Nar Nia Eh - Okay, I think you would never have guessed how this tune came to life. You know Seattle Grunge, right? And you certainly have heard about Nirvana and the late Kurt Cobain. His music had this special thing going, where, as I see it, Kurt used unusual chord progressions with kind of unrelated chords and made it sound right and related by the melody he sung over it. At least this is the way I see it. So, my take on this tune was to come up with a chord progression of somewhat unrelated chords, and glue them together by the guitar melody and the bass line. This is how the theme at the beginning and the middle of this song was designed. Well, I am afraid that you have to really listen close in order to hear the chords as they went somewhat into the background after all the mixing. But that’s the true story behind this tune. Hence the strange name Nar Nia Eh (in honor of Nir Va Na).

London - My girl went away; I wanted her to stay… Donna moved to London and I am afraid that “what goes around comes around”…we moved from Germany to Oregon in 1995 and left our parents back in Germany. Now Donna is moving to Europe, at least for now. But she needs to do what makes her happy, I understand perfectly, and this song has a positive vibe after all. All the best for her!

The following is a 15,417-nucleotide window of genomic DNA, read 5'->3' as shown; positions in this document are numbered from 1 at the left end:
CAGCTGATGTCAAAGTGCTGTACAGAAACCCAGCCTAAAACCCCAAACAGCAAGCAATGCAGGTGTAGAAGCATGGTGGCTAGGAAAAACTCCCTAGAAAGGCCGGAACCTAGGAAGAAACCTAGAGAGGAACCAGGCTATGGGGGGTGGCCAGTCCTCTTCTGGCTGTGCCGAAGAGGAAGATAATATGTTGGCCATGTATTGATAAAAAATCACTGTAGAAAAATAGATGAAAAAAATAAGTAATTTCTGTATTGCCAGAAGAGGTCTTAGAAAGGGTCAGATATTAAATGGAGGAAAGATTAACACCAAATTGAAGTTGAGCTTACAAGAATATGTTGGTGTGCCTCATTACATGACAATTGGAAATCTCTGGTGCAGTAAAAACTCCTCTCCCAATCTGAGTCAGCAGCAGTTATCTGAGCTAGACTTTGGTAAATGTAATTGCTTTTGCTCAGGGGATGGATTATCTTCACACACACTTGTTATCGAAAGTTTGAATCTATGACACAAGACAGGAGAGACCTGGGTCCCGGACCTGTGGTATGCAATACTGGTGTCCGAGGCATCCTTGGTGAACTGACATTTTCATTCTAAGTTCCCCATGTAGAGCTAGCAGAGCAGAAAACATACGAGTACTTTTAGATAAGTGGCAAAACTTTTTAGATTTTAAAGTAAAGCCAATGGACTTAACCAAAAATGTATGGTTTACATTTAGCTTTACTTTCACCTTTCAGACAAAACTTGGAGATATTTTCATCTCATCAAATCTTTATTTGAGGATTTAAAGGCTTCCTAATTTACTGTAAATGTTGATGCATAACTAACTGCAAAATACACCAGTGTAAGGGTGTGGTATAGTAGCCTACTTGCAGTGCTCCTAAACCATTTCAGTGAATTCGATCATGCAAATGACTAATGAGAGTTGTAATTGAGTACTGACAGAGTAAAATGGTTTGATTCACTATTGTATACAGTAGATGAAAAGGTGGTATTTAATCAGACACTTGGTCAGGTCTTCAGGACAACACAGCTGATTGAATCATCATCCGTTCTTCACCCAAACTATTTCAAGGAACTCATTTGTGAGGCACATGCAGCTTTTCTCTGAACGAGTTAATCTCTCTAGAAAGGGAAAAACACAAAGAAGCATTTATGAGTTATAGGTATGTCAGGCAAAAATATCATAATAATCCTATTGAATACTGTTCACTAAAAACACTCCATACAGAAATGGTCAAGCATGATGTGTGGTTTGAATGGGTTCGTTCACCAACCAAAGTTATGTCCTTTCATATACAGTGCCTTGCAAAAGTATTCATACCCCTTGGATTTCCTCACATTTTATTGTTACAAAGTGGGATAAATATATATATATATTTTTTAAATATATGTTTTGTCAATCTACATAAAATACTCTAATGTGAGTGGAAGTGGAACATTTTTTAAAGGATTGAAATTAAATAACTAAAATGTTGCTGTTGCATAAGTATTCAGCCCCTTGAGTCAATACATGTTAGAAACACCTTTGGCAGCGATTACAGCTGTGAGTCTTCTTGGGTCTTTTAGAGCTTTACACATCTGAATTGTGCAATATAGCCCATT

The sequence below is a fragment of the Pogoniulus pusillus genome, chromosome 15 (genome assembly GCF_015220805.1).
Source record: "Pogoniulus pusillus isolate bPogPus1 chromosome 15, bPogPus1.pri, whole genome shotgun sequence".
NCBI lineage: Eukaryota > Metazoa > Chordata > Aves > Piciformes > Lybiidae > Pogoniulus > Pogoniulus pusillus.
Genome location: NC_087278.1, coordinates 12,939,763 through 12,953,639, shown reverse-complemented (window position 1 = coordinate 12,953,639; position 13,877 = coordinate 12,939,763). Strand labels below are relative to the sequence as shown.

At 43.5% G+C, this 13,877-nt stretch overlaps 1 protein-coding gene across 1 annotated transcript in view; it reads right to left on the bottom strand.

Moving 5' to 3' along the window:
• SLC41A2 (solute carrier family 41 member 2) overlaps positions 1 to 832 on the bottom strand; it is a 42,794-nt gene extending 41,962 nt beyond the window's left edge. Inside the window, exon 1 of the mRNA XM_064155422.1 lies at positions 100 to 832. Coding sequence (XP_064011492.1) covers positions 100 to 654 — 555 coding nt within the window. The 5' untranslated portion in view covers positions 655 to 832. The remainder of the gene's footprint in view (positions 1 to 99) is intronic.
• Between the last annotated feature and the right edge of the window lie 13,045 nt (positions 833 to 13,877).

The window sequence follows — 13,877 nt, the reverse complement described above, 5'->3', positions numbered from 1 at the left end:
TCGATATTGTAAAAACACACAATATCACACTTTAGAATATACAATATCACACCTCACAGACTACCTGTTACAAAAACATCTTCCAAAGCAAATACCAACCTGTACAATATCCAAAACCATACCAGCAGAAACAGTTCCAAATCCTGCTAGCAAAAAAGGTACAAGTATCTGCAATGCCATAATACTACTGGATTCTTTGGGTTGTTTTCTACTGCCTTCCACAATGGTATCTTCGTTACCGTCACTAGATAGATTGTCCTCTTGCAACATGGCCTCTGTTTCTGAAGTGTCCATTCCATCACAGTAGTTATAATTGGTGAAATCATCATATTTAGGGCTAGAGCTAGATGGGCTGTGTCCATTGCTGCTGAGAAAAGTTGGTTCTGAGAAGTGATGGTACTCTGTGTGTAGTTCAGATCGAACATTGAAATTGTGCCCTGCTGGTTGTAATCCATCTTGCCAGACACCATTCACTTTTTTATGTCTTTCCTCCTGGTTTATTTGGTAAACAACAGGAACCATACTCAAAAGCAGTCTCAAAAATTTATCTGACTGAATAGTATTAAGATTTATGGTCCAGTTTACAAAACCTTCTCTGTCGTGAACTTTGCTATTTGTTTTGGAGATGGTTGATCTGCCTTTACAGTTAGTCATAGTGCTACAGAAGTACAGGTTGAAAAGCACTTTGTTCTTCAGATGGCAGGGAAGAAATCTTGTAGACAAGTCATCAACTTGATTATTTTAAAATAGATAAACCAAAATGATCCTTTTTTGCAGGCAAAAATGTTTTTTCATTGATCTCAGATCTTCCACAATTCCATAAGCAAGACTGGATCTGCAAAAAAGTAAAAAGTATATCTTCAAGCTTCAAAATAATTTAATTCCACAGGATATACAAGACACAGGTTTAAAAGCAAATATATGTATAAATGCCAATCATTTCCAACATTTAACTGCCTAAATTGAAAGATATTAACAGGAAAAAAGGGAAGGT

Sonatina for Baritone Guitar, Dobro and Oud: The song title says it all. These are the instruments that I used in this song, but wait - there is more. The song idea originated on the oud, but over time a plethora of instruments got added, like electric guitar, electric bass and some keyboard chords. It evolved into a quite complex layered piece of music.

You Got to be Kidding: Again, as on one of my previous albums, here is another severe case of my secret love for this “Chet Atkins-esk” kind of music. I recently came up with this melody line and needed to share it with all of you. It is only a short piece and I hope you enjoy it as much as I do.